How does political competition among domestic actors influence foreign policy choice? Studies examining these questions often focus on the role of economic or partisan interests, and how they influence the preferences of decision makers who are subject to electoral institutions and pressures of their constituents. Less attention has been paid to how the preferences of other influential but unelected actors influence state behavior. I examine the influence of one such group by looking at how American military leaders shape decisions on military spending and force structure, while also examining how these decisions have been affected by changes to the institutions governing civil–military relations. Results indicate that military leaders occupying key positions can influence defense spending priorities in favor of their respective branches. Results also suggest the influence of military leaders has changed and is conditional upon the institutions governing the relationships between civilian decision makers and military leaders.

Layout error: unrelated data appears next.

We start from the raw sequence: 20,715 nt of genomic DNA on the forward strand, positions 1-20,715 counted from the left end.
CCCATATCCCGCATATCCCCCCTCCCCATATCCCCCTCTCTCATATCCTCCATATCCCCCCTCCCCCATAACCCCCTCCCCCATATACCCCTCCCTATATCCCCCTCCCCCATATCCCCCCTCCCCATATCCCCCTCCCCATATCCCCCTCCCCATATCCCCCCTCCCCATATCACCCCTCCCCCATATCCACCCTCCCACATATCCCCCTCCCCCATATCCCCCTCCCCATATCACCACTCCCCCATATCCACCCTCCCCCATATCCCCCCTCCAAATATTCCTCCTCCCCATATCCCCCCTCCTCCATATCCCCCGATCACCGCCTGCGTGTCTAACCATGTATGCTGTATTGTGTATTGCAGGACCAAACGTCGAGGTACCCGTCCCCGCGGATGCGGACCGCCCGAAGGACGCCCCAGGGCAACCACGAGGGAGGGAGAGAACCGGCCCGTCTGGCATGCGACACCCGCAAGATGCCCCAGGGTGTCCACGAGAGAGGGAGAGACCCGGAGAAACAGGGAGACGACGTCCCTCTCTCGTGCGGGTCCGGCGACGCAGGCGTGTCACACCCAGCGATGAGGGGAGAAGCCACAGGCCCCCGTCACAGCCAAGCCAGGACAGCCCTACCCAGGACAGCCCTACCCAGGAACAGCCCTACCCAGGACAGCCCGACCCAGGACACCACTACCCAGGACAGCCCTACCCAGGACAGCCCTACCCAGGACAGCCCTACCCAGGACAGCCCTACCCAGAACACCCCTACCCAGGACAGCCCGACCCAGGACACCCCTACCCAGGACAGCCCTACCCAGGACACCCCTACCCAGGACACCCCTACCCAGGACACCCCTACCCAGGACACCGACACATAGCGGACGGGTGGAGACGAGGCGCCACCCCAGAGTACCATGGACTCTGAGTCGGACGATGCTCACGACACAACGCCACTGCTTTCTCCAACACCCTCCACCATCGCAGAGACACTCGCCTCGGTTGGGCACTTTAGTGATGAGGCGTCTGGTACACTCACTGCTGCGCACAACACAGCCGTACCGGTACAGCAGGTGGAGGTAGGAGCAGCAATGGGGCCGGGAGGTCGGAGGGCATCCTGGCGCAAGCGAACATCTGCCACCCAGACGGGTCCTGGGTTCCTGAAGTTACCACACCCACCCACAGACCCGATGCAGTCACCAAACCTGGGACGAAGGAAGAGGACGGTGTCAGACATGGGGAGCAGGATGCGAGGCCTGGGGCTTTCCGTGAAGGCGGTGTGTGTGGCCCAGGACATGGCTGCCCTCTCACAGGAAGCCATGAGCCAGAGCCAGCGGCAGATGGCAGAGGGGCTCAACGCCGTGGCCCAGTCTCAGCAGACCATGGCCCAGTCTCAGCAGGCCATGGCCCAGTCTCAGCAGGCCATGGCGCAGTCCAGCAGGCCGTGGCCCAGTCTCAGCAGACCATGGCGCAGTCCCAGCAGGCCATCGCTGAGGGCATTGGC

Nonstate actors, such as international non-governmental organizations (INGOs) and multinational corporations (MNCs), have attained an increasingly prominent role in modern world affairs. While previous research has focused on these actors’ respective interactions with states, little attention has been paid to their interactions with each other. In this paper, we examine the extent to which the decisions of private actors seeking to invest abroad are affected by the reputational costs of doing business in countries publicly targeted by human rights activists. We find that ‘‘naming and shaming’’ by human rights INGOs tends to reduce the amount of foreign direct investment received by developing states, providing evidence that INGO activities affect the behavior of MNCs. An additional implication of our findings is that shaming by INGOs can impose real costs on targeted states in the form of lost investment.